- The Washington Times - Wednesday, August 2, 2000

The distorted and deteriorating murals that form a backdrop for the country's most prized documents the Declaration of Independence, Constitution and Bill of Rights will be repaired.

Yesterday, the National Archives announced that a $500,000 grant from the National Park Service's Save America's Treasures Historic Preservation Fund will allow the restoration to proceed.

"This award will go a long way in helping to save these important artworks," said John W. Carlin, archivist of the United States, in a prepared statement. "When the Rotunda renovation is complete, these restored murals will once again welcome millions of visitors and help to educate and inspire Americans about the Charters of Freedom."

The mural restoration, which will cost an estimated $3.6 million, is part of the first renovation project for the building that opened in 1935.

The murals decorate the circular walls of the Rotunda exhibition gallery, where the Charters of Freedom are housed in glass cases.

The murals, painted by Barry Faulkner in 1936, depict James Madison presenting the final draft of the Constitution to George Washington and the presentation of the Declaration of Independence to John Hancock. Both pieces each 12 feet high and 35 feet long have deteriorated and buckled, due to humidity, over the years.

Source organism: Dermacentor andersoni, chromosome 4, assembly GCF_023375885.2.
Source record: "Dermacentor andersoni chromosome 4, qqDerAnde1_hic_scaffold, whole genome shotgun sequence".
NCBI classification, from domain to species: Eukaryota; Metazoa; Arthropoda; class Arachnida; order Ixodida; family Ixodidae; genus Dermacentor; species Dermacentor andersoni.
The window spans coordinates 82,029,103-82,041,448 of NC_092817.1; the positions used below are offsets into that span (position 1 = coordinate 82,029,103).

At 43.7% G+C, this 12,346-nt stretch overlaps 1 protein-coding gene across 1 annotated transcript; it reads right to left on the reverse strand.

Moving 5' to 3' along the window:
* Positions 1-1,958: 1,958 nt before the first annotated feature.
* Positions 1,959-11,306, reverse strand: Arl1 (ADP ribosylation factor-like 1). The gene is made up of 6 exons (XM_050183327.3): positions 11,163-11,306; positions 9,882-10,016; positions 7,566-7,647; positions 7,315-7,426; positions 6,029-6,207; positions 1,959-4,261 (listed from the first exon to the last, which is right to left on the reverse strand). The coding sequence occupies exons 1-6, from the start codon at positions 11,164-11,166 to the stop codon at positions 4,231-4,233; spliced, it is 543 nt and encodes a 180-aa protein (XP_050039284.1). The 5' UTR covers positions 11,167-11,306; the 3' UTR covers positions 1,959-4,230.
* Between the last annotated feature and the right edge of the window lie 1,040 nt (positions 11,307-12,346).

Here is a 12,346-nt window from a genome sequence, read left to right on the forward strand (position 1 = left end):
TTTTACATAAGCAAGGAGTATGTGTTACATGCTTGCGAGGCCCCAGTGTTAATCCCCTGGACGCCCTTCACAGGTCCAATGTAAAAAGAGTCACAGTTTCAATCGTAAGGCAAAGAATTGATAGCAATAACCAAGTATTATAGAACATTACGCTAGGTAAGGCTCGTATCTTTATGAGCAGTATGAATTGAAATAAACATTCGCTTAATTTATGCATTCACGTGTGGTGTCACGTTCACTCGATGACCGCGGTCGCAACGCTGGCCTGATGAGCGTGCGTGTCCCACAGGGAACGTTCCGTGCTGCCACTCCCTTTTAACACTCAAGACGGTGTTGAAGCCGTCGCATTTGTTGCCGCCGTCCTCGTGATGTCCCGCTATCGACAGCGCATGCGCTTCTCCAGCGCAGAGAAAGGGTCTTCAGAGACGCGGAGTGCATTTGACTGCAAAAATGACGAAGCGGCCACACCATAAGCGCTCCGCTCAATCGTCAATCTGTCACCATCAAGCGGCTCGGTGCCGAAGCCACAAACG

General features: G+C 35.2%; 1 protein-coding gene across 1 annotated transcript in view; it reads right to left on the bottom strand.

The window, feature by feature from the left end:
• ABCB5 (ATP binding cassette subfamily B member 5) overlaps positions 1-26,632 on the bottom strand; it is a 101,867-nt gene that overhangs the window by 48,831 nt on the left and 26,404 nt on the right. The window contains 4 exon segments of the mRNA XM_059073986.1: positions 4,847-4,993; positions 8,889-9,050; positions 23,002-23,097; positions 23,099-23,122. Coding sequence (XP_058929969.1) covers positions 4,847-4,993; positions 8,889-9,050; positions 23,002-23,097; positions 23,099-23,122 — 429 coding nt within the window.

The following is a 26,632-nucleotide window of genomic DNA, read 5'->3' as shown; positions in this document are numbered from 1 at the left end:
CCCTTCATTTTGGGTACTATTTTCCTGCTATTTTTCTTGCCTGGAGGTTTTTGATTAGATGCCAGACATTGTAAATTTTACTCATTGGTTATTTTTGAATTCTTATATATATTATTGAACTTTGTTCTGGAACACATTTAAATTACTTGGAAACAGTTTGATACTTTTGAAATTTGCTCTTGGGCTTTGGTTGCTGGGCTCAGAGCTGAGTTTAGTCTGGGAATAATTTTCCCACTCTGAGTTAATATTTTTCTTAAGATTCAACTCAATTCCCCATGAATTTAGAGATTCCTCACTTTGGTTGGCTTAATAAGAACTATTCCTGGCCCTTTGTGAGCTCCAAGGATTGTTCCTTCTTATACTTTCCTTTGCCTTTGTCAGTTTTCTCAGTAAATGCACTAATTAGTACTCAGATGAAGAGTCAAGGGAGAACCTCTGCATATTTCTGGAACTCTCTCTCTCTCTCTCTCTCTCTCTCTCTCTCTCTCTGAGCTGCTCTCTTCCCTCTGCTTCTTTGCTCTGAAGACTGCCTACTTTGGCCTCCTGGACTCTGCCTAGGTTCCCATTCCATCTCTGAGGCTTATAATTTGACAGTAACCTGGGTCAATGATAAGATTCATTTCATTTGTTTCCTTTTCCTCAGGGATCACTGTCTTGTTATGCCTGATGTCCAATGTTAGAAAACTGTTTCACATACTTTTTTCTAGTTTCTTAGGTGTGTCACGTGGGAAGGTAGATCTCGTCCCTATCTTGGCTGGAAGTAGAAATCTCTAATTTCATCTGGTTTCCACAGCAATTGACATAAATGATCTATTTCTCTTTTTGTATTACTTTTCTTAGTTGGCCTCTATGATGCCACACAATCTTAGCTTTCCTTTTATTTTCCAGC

"It's the canvas that's popped off the wall … about 30 percent of the mural is off the wall, we've estimated," said Susan Cooper, a spokeswoman for the National Archives.

The Exhibition Gallery, on the Constitution Avenue side of the building, will close July 5, 2001, and will reopen sometime in 2003. The research rooms, on the Pennsylvania Avenue side of the building, will remain open during the renovation.

The murals will be removed from the wall and transported to a laboratory, where they will be relaxed and flattened, Ms. Cooper said. Varnish will be cleaned from the surface of the murals and some mending will refresh their appearance. A 10-inch-wide, U-shaped cut in the Declaration of Independence mural will be retouched.

"We now have new kinds of techniques" to fix the murals, Ms. Cooper said. "Science has come a long way with preservation techniques."

A wax resin adhesive, applied to the back of the canvas, will act as an interlayer between the canvas and the wall. This added layer will support the mural and facilitate removal in the future.

"I don't think [the mural] will look any different. It will just look better. It will certainly be cleaner and easier to see," Ms. Cooper said. The buckling has caused distortions that make clearly viewing the murals difficult, she said.

The complete renovation plans for the National Archives building will cost an estimated $88 million. The bill for federal funding is pending in Congress. The plan includes new encasements for the priceless original documents and building accessibility for the handicapped.

New heating, air conditioning and ventilation will replace systems that are up to 60 years old.

Planned additions to the building include a conference center, tour center, elevators, snack bar, gift shop and a theater. Some of the building projects, such as the theater and a new permanent exhibit near the Charters of Freedom exhibit will be privately funded.

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